In New York, everybody's ethnic. The city may be the mother of all melting pots, but it's so big, so varied, that people naturally tend to cluster in subgroups. Like the old sitcom song said, sometimes you want to go where everybody knows your name. Or at least the town in Russia/Puerto Rico/Ireland where your people hail from.
In politics, it's easy to move from ethnic pride to something less charming. We've been seeing that lately in Albany, where the fabled debacle in the state senate was, at bottom, a wrestling match between black, Hispanic and white groups of Democratic lawmakers all struggling for ascendancy.
It hit rock bottom when Pedro Espada, a freshman senator who represents a district in the Bronx where he doesn't live and doesn't seem to even have an office, condescended to return to his party in return for the title of majority leader. His ally, Ruben Diaz crowed that it was a great day for Puerto Rican New Yorkers "the greatest achievement our community has ever gotten."
Well, not really.
Today, when the Senate Judiciary Committee takes up the nomination of Sonia Sotomayor to the Supreme Court, we're reminded of the other side of New York ethnicity. Even the most clannish New Yorker rubs up against so many different people of so many levels of accomplishment, it's almost impossible to miss the fact that every group and clan is a mixture of overachievers and stupendous embarrassments, of mind-boggling hard work and astonishing laziness.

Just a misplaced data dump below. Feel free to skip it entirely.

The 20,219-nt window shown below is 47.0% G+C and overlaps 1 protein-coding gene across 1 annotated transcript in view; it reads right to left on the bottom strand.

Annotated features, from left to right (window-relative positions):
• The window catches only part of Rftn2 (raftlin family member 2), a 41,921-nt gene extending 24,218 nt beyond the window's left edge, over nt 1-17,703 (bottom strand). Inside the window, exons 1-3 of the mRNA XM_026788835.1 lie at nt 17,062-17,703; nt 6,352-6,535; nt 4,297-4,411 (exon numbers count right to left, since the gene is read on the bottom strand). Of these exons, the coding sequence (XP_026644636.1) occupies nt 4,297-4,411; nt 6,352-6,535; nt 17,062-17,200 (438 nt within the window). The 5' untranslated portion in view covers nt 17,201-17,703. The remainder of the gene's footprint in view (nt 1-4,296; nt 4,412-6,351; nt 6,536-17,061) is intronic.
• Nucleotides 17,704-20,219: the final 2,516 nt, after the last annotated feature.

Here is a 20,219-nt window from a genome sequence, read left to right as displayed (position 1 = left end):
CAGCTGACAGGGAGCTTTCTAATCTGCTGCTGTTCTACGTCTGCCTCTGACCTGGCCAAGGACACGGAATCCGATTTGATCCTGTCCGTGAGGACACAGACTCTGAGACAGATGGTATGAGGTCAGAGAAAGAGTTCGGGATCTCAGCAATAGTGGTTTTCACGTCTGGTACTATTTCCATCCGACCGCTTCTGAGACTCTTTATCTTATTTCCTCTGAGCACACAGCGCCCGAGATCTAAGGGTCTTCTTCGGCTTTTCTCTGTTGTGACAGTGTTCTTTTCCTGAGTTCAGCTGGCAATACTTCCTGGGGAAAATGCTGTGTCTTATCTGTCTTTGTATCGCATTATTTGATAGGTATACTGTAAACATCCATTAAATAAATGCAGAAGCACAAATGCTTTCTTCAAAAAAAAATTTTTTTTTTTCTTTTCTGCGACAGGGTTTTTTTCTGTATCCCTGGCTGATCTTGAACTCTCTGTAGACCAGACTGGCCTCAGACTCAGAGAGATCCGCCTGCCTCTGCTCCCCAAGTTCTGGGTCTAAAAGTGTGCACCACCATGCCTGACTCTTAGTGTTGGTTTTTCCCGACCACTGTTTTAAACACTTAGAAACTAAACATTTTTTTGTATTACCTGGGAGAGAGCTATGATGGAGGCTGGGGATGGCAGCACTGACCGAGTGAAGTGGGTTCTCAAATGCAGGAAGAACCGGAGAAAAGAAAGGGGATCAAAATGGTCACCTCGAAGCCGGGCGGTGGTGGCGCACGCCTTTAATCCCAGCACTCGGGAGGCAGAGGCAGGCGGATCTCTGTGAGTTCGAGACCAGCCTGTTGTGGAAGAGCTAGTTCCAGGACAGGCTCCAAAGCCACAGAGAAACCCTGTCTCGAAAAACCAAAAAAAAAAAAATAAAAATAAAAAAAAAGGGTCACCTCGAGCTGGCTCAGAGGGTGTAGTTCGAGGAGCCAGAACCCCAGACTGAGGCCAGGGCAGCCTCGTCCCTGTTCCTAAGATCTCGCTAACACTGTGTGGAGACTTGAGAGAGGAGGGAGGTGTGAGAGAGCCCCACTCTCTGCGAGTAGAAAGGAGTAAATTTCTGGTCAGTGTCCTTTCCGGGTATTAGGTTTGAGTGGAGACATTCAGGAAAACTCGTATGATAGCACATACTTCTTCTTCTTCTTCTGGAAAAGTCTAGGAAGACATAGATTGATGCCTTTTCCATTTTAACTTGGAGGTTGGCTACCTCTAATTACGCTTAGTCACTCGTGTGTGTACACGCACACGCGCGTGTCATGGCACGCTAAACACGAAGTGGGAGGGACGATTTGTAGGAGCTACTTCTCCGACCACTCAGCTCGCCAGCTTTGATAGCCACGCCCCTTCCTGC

Sotomayor, who struggled with diabetes from childhood, grew up in the projects of the South Bronx. Her father, a factory worker who spoke only Spanish, died when she was nine. Her mother worked six days a week as a nurse at a methadone clinic to send her son and daughter to the best possible schools. Sonia graduated summa cum laude from Princeton, from Yale Law. Her legal career was meteoric. She could have made a fortune in corporate litigation, but she took a big pay cut to become a federal judge. Her diligence at work was matched by her determination to give back to the community.
Everyone expects that once the hearings are over, she'll be sworn in as the first Latina justice of the Supreme Court. Maybe the greatest achievement her community has ever gotten. Or perhaps second to all the mothers who get up six days a week to go to work and create the Sonias of tomorrow.
On the blog front, Virginia Sanchez-Korrol has an idea of who Sotomayor was talking about when she referred to "wise Latinas." And organized crime expert Jerry Capeci has another tale of mob mayhem that involves a plot to kill a top federal prosecutor.